Depression is described as being on a continuum from 'low mood' to 'major depressive disorder'. Symptoms may be as follows:
- Insomnia, restlessness
- Lack of concentrations
- Feeling of hopelessness
- Ruminating - persistent negative thoughts
- Lack of appetite or eating too much
- Irritiability, short-temperedness
- A sense of life not being worth living
Depression may develop as the result of a traumatic experience, often some time after the event. A client may be diagnosed with endogenous depression - this means that the client is genetically predisposed to depression. Sometimes depressions occurs as a secondary (comorbid) disorder following chronic anxiety. Depression is very common and anyone can develop the illness at any stage of life.
How Therapy Can Help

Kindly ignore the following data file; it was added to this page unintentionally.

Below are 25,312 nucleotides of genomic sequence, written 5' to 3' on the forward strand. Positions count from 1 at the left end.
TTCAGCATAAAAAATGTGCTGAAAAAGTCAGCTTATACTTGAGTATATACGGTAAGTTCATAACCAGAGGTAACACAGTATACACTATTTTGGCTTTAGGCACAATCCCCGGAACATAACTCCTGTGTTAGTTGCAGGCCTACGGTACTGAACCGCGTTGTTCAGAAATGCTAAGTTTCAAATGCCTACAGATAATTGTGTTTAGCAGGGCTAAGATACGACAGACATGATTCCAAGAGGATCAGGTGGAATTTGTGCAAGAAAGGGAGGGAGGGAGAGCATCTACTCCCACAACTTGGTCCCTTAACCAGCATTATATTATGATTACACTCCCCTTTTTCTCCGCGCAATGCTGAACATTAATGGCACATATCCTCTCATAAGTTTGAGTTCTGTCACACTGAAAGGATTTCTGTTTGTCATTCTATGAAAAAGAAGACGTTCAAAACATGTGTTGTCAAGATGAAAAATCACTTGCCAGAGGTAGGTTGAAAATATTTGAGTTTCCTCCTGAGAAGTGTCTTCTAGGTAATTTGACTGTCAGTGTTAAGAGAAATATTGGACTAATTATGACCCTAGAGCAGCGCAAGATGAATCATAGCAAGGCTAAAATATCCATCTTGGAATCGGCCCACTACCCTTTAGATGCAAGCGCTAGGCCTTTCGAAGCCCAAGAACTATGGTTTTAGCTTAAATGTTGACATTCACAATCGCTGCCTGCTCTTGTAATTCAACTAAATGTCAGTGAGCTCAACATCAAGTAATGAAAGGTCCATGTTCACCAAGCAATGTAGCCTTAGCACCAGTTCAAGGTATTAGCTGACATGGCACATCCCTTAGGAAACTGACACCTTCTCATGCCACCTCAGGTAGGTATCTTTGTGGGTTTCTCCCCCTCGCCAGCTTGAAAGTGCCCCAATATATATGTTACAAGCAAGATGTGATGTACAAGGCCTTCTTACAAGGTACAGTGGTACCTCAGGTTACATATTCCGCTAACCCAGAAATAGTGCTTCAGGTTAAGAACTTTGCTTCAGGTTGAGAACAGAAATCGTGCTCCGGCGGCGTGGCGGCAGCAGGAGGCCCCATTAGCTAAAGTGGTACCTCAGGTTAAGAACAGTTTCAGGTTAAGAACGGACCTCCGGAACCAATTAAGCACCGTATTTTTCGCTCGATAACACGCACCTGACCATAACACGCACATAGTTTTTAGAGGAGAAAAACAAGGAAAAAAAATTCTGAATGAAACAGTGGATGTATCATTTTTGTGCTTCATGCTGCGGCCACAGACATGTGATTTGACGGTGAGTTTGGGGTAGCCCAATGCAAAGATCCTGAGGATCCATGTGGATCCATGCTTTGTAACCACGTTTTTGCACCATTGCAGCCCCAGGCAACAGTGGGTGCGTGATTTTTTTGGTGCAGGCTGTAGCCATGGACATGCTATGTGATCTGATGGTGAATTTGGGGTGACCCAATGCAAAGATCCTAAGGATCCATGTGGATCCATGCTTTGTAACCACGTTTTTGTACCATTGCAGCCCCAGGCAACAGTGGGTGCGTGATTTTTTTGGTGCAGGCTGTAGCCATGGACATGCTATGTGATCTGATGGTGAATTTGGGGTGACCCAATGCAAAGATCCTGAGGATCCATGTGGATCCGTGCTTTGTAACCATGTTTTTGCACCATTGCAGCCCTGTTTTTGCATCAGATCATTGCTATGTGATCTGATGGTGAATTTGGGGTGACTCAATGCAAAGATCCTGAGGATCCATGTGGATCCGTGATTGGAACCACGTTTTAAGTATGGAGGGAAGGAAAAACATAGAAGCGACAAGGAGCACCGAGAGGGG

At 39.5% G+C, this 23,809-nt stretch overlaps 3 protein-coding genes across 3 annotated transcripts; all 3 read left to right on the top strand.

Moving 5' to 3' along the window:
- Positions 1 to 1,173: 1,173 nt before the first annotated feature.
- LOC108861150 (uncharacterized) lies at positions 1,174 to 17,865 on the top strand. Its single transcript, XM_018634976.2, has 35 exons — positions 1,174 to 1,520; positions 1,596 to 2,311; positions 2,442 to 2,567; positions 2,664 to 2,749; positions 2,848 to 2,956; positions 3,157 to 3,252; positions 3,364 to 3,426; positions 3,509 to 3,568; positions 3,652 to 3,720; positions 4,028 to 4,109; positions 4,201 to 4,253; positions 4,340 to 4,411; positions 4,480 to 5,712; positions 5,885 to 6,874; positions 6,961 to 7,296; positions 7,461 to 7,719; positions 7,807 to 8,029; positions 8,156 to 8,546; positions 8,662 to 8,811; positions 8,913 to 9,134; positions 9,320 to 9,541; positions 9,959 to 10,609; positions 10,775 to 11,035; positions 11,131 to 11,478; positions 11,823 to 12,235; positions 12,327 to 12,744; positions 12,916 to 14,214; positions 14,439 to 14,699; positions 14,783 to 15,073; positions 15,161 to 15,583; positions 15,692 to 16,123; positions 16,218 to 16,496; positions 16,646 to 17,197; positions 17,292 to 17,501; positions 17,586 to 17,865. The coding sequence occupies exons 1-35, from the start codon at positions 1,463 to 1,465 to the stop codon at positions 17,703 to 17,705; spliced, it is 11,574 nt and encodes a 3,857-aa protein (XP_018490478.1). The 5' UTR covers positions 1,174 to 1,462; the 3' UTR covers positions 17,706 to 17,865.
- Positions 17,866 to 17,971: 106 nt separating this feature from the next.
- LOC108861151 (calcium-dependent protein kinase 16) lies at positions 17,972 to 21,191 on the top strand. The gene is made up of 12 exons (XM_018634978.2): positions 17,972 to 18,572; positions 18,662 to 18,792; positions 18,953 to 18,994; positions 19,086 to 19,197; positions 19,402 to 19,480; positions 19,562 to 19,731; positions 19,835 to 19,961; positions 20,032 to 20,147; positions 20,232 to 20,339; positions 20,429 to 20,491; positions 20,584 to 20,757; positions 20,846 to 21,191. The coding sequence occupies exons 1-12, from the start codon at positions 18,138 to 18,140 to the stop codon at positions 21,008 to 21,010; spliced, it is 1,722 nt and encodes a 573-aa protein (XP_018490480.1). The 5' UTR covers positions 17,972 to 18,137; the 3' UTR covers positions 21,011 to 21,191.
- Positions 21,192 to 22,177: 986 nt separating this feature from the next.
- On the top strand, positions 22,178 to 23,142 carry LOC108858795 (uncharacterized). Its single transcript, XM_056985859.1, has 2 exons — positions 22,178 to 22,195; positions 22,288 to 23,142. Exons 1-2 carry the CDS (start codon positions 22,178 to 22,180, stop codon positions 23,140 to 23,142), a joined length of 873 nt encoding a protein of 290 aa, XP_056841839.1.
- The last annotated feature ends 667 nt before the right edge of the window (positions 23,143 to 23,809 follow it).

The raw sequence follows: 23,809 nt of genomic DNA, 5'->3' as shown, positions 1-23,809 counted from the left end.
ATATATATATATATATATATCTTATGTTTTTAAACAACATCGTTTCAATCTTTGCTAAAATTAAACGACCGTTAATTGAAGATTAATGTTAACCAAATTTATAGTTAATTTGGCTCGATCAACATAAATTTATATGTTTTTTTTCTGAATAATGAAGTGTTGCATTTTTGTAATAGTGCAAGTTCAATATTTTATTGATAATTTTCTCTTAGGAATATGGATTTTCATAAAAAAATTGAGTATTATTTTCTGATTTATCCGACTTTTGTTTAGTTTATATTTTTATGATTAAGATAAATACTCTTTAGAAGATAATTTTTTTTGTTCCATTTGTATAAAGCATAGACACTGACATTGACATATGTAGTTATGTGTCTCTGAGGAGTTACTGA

Therapy can be very effective for depression, from mild symptoms through to major depression. What type of therapy is suitable for you may depend on how you work - some short term therapies may be effective for getting someone with mild depression functioning again, increasing activity and learning to overcome certain negative behaviours and thinking patterns. Other therapies can be useful for exploring the origins of your depression by talking through childhood memories and gaining a clearer understanding of what factors have influenced who you are today.